Obesity, caused by a combination of eating too much refinedfructose/sugarand rarely if ever fasting, may also promote cancer via other mechanisms, including chronic inflammation and elevated production of certain hormones, such as estrogen, which is associated with an increased risk for breast cancer.
According to recent research, from the University of Texas MD Anderson Cancer Center, refined sugar not only significantly increases your risk of breast cancer, it also raises your risk of tumors spreading to other organs.
Moreover, this study found that it was primarily the refined fructose in high-fructose corn syrup, found in most processed foods and beverages that was responsible for the breast tumors and the metastasis.
Without Sugar, Cancer Cannot Thrive
One of the most powerful strategies I know of to avoid and/or treat cancer is to starve the cancer cells by depriving them of their food source, which is primarily sugar and excessive protein.
Unlike all the other cells in your body, which can burn carbs or fat for fuel, cancer cells have lost that metabolic flexibility and can only thrive if there enough sugar present.
German cancer researcher Dr. Otto Warburg was actually given a Nobel Prize in 1931 for discovering this. Sadly very few experts have embraced his metabolic theory of cancer, but have embraced the nuclear genetic theory that is a downstream side effect of mitochondrial dysfunction.
Make no mistake about it, the FIRST thing you want to do if you want to avoid or treat cancer if you have insulin or leptin resistance (which 85 percent of people do) is to cut out all forms of sugar/fructose and grain carbs from your diet, in order to optimize the signaling pathways that contribute to malignant transformation.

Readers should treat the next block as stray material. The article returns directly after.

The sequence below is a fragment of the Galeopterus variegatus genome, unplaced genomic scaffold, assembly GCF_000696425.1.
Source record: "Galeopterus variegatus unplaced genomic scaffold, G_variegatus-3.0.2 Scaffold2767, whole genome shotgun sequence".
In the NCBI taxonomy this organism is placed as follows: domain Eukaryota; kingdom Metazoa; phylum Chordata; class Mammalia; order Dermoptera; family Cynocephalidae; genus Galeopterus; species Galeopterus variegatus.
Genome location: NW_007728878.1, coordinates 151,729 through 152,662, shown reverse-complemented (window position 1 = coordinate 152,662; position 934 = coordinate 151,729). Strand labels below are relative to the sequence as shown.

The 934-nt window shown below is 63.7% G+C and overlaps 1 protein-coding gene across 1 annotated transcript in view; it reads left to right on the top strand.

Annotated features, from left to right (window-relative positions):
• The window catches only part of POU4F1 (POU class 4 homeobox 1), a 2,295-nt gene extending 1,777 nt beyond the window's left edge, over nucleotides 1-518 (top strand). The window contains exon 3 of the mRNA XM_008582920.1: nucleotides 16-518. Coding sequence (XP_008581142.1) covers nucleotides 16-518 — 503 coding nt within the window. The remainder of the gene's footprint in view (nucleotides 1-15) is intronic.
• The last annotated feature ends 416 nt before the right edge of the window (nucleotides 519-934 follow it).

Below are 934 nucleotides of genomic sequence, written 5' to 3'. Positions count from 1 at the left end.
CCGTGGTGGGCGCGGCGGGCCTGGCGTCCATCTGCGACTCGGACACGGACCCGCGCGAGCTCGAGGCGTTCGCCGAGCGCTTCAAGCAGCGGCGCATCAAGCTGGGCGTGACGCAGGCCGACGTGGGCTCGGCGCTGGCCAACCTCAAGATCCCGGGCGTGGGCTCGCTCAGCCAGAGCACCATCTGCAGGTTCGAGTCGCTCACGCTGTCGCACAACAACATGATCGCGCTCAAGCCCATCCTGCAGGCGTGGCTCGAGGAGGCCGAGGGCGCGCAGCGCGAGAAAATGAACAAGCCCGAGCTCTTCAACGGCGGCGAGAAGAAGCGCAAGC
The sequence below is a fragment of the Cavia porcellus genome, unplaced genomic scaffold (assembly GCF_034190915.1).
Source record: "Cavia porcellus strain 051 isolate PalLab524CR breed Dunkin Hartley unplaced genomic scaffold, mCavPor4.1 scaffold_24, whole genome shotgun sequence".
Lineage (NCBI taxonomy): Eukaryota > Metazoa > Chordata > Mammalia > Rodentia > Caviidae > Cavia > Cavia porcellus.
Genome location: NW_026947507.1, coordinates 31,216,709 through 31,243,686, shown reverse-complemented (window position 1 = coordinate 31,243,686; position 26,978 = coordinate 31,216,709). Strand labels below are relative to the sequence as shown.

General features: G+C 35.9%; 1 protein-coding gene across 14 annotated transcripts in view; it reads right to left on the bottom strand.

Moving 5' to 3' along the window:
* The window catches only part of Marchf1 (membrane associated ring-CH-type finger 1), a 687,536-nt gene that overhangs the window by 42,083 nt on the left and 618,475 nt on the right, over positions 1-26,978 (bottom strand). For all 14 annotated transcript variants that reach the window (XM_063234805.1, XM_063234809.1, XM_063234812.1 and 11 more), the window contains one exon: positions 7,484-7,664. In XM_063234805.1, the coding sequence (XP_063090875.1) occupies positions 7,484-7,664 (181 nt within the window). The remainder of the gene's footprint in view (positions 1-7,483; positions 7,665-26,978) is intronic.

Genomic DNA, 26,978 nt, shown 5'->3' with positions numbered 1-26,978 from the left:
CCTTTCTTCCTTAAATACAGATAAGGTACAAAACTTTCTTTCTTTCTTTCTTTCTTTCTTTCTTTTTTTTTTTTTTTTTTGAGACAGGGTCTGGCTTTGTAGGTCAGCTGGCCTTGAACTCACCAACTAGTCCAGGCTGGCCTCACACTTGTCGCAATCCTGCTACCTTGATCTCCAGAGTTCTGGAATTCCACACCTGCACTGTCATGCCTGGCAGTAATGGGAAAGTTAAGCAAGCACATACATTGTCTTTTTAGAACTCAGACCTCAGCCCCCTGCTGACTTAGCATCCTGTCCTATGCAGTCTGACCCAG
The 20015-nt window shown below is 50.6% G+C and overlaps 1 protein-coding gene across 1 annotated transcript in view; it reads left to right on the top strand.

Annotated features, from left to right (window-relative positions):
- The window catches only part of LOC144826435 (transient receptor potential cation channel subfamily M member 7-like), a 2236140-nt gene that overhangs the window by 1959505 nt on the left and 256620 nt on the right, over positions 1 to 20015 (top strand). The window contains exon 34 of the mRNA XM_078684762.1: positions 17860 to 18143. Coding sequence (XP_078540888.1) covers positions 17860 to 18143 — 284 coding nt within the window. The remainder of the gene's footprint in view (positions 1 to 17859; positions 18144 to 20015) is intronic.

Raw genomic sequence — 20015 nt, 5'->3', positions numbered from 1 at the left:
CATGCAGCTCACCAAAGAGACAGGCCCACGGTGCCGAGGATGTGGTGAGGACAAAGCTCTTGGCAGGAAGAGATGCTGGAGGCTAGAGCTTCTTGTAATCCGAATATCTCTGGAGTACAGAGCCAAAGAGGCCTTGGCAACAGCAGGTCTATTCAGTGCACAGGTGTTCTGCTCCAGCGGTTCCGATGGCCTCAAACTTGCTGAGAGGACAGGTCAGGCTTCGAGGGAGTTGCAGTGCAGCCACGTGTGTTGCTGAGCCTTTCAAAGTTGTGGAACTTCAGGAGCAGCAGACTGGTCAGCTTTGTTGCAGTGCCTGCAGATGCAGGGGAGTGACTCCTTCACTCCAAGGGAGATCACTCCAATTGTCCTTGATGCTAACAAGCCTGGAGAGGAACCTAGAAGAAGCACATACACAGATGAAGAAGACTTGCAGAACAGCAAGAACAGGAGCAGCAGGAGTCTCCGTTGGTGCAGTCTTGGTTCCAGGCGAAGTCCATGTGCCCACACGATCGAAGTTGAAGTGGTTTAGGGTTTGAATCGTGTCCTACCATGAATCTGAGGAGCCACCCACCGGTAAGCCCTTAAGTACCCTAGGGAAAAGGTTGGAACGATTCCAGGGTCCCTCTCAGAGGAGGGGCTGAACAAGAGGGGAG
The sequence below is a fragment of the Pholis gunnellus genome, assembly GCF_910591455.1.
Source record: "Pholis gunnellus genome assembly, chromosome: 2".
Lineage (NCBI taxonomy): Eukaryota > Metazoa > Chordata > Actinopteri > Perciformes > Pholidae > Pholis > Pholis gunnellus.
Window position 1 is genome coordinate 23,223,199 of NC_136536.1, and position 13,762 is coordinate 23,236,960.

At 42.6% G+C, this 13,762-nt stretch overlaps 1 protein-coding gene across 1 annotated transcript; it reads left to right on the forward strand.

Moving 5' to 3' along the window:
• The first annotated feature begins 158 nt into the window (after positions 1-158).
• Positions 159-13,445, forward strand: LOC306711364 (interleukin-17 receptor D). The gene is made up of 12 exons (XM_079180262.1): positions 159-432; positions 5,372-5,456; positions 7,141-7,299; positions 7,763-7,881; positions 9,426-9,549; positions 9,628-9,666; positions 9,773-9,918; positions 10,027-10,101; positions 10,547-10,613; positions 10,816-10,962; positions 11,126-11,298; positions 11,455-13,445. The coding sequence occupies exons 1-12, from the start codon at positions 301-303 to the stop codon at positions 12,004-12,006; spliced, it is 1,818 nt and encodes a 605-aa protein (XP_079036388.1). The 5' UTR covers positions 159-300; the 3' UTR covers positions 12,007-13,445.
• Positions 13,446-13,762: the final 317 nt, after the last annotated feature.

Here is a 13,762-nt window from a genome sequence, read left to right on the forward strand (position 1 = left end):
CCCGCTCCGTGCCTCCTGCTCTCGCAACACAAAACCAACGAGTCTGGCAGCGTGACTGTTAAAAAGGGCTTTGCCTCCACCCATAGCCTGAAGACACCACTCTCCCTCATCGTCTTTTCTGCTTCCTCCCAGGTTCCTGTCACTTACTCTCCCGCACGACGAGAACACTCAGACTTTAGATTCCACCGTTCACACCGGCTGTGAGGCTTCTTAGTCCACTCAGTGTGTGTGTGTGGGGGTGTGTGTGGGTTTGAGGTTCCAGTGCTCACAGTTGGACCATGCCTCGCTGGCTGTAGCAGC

Reduce Your Fructose and Non-Fiber Carb Intake
I recommend reducing your total fructose intake to a maximum of 25 grams/day, from all sources, including fruit. If you are insulin resistant, you’d do well to make your upper limit 15 grams/day.
Cancer patients would likely be best served by even stricter limits. For a more detailed discussion please review my interview with Professor Thomas Seyfried, who is one of the leading cancer pioneer researchers in promoting how to treat cancer nutritionally. I personally believe that most would benefit from reducing all non-fiber carbs (total carbs minus fiber), not just fructose, to less than 100 grams per day.
As I’ve discussed before, the risks of eating too much protein include an increased risk for cancer, as it can have a stimulating effect on the mTOR pathway, which plays an important role in many diseases, including cancer.